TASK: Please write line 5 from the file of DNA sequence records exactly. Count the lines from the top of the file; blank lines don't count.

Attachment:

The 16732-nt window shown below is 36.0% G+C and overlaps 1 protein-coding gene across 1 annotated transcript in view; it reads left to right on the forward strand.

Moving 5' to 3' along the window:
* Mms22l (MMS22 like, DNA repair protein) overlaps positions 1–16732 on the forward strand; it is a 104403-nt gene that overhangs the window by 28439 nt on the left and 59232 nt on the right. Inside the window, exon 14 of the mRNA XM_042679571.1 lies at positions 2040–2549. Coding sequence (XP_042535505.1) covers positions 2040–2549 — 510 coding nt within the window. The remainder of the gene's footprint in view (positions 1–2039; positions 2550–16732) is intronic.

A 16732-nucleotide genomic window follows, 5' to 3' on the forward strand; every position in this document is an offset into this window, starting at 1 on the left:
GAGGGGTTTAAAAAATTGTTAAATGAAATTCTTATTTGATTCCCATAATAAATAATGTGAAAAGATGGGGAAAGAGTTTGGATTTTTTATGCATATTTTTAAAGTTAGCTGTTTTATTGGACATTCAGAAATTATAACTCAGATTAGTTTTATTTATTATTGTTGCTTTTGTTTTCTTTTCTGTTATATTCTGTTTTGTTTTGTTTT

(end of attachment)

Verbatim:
GAGGGGTTTAAAAAATTGTTAAATGAAATTCTTATTTGATTCCCATAATAAATAATGTGAAAAGATGGGGAAAGAGTTTGGATTTTTTATGCATATTTTTAAAGTTAGCTGTTTTATTGGACATTCAGAAATTATAACTCAGATTAGTTTTATTTATTATTGTTGCTTTTGTTTTCTTTTCTGTTATATTCTGTTTTGTTTTGTTTT